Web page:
“The more you get rated as providing ‘excellent customer service,’ the more we’ll pay you” (which leads to pathetic begging by CSRs)
“The more you focus on others, the more we’ll pay you.
“Quick, get over here, I want to genuinely listen to you so I can raise my quarterly bonus and get promoted.”
Raise this perversity to the level of an industry over decades, and you can understand why pharmaceutical and brokerage companies have accrued such low ratings on trust.
So what’s the answer? Simple. And you don’t even have to give up your addiction to metrics.
Just measure subjective rankings.
Ask people these simple questions, over time:
1. Would you do that training again?
2. Would you recommend others attend?
3. Would you include it in your budget?
4. How do you rate that training compared to these other five programs?
You can run regressions, chi-squares and segmentations on that data to your heart’s content—as long as it’s measuring subjective data in ranking terms. Just stop trying to monetize interpersonal relationships by measuring ROI on soft skills training.
This post is written by:
Charles H. Green
Charles H. Green is founder and CEO of Trusted Advisor Associates LLC; read more about Charlie at http://trustedadvisor.com/cgreen/You can follow him on twitter @CharlesHGreen
Here is a re-post of a nice blog by Marcia Renolds of Outsmart Your Brain about ROI of soft skills and leadership training.
ROI of your Mother? Blogger Chris Brogan saw the author of Crush It, Gary Vaynerchuk, grilled on the return on investment of social media. When he finally had enough, Gary responded, “What’s the ROI of your mother?”
I think the same answer applies to the question, “What is the ROI of soft skills leadership training?” When you think of what a good mother provides – someone who cares about what you want, who helps and encourages you to grow and who inspires your greatness – these are critical attributes for today’s effective leaders. Even when well developed, the direct effect of these abilities, though profound, is difficult to measure.
Lauren Klein shared some thoughts with me from Kenneth W. Thomas, author of Intrinsic Motivation at Work, when he presented to the Executive Networks Global Talent Leadership forum. Thomas says work engagement requires intrinsic rewards, the positive feelings that energize people to do good work. Leaders need to focus on what makes people want to do their best work and stay with an organization, from the inside out. Discretionary effort is fueled by the heart.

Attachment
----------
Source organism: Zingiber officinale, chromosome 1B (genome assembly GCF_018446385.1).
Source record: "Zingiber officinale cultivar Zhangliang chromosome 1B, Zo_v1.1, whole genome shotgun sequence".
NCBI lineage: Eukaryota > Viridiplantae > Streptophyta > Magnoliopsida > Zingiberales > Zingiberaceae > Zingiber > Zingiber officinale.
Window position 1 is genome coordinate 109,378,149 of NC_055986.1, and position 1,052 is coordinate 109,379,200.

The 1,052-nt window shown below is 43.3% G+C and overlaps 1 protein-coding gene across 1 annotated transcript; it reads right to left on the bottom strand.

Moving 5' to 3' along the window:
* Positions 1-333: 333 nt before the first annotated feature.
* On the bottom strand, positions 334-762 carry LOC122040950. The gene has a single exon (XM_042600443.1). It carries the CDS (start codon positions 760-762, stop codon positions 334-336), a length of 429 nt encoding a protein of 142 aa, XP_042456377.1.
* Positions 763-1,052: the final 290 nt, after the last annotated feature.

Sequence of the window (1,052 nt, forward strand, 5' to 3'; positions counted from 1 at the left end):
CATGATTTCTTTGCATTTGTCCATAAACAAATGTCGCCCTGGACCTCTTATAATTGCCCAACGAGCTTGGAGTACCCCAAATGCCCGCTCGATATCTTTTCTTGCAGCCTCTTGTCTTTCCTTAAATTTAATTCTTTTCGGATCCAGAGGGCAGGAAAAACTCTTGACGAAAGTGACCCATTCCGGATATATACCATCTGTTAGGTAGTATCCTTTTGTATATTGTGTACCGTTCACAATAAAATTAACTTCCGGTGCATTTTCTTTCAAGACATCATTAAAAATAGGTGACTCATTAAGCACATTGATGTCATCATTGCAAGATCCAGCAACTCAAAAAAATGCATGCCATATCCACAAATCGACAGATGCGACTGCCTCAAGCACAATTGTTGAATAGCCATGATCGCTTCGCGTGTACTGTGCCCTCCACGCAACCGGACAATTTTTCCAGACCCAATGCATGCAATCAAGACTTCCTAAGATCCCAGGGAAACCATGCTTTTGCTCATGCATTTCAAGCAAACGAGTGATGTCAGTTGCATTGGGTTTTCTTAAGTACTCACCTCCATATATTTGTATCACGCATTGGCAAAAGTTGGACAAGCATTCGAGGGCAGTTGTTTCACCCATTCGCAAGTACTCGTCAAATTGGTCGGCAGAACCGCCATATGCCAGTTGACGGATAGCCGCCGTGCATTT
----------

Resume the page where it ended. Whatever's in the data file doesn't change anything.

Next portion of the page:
According to the Corporate Leadership Council, emotional engagement is four times more powerful than rational engagement from external rewards in inspiring employee effort. They surveyed over 50,000 employees at 59 global corporations. By increasing employees’ engagement levels, they found organizations see increase in performance of up to 20 percentile points and an 87% reduction in employees’ probability of departure. Their study demonstrates a clear ROI of soft skills.
Thomas calls actions that ignite internal motivation “firing up the talent engine.” Keeping the talent engine burning is critical to creating business success in today’s competitive and consistently changing marketplace. Daniel Pink in his book, Drive, says it is critical that a company’s mission and strategic objectives also fire up this energy. People need to feel that the work they are doing is important, even if it is helping other businesses be successful.
Yet all too often corporate executives still focus on using the hard skills of process improvement, increasing efficiency, and creating new business models to try to increase bottom line results. Focusing on old methodologies keeps them hitting their heads on the ceiling of short-term and marginal solutions.
The generations entering the workplace and moving into leadership positions today are used to instantly connecting, collaborating and voicing opinions on the Internet. They expect to have work environments that provide the same atmosphere. The good performers want to have fun, feel challenged and express their creativity. They want leaders who care about what they want, who help and encourage them to grow and who inspire their greatness. I repeat Gary Vaynerchuk’s questions, “What’s the ROI of your mother?”